Fair Woodworking

May 30, 2018

Fairwoodworking What’s in the Name?

Filed under: Fair Woodworking & Hand Tool Blog,Skill development — fairwoodworking @ 4:30 pm

When I started this blog over 6 years ago I told nobody about it. Sometime in the first year my good friend Steve stumbled on to the blog while researching a tool and put 2 and 2 together. From there a number of people have “decoded the mystery” or I have met in person, but that has all been an unexpected blessing of this pho-humble blog hosted by WordPress. (side note. The WordPress spellchecker does not recognize WordPress as a word…)

It was never expected that I would one day introduce myself to other woodworkers, and then watch their eyes light up when I added, “you might know me as Fairwoodworking”. The truth is, that was the opposite of what I was trying to do when I started this.

This blog was intended to be totally Anonymous.

Not in an anti-social way, I just didn’t foresee at the time, that I’d ever come face to face with with another woodworker that would have seen these words.

So what’s in the semi-anonymous name of Fairwooodworking?

Have you ever had a non-woodworker look at something you made, something you cringe at every time you look at and have to smile as the non-woodworker tells you that “This IS some FINE woodworking!”?

Of course you have, because they then had to awkwardly smile as you point out all the mistakes you made, and that is why every blog, podcast and woodworking author has told us that we don’t need to point out our mistakes to others.

My name has nothing to do with the magazine Fine Woodworking. I have always regretted that obvious association. It is not a slight against them or a thumb of the nose towards them.

The name was intended as a sober recognition that the term of Fine Woodworking is more of a long term goal for me. A realization that my best today should not be my finest work but only the best I can do at this time. That hopefully, in comparison to what I will be capable in my last days, today’s work will qualify as only “fair woodworking”.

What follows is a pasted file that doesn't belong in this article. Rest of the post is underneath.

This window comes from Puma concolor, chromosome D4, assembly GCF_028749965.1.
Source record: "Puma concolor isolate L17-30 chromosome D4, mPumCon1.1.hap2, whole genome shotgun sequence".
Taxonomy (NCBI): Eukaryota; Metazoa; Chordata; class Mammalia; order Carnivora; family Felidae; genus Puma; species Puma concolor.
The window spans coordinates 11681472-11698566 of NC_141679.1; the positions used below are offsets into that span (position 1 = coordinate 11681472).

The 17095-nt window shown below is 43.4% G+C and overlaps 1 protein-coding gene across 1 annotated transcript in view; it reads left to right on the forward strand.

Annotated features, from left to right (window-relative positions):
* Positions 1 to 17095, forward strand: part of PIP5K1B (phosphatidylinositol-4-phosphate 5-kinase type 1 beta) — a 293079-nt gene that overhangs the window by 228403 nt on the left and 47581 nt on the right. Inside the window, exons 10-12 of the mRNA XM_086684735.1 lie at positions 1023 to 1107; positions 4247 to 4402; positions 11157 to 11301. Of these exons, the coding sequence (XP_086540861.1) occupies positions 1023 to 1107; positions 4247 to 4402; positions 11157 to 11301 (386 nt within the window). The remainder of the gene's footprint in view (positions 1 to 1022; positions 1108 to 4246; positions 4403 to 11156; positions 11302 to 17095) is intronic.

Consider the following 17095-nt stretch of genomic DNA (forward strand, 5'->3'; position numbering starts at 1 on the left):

Six years later I feel, that while I’ve discovered that there is a socialality to what just started as a name, it has come full circle in a lostness in woodworking.

While the bulk of the woodworking world is mesmerized by epoxy pouring out of a five gallon bucket, there is very little excellence in the finished product. Sure there is much skill required to do this well, but do you really think in a hundred years, will anyone will sell tickets to view the greatest live edge river table known to man? Will there be a “Henry O. Studley” of epoxy?

Who will be the woodworking Virtuoso of this age?

Although I didn’t have the words when I started this, if I was to name this blog today, it may have been called “In Search of Virtus” although that is a bit of a mouthful and I’m not totally sure how to pronounce Virtus.

At the age of 46, I must concede that Virtuoso is out of my grasp. Chances are nobody will ever pay to line up to view my works behind glass either. I cannot hope to see others handle my craftsmanship with white gloves while others watch in hushed silence, but that does not mean I can’t strive towards that goal. I joke around here and on other platforms a lot. I mock the work of others that I don’t think are doing their best work. I often make some of the silliest projects to poke fun at others, but at the same time, my jokes have been some of the most challenging projects I have ever attempted.

There is a thrill to looking at a project that common knowledge says you need “these” tools to build, and asking the question, “can it be done safely without them?”.

Can I exchange “those” tools for this set of skills?

Can I make the argument that, for example, the absence of a lathe is no excuse for the inability to build a uniquely shaped folding stool?

Or to turn a pencil?

Remember the old argument against the things that Norm made on The New Yankee Workshop was, “I could make that too if I had all those tools”.

My argument for any project is becoming, “I could make that too if I develop the necessary skills”.

And that is what’s inside the name fairwoodworking.

 

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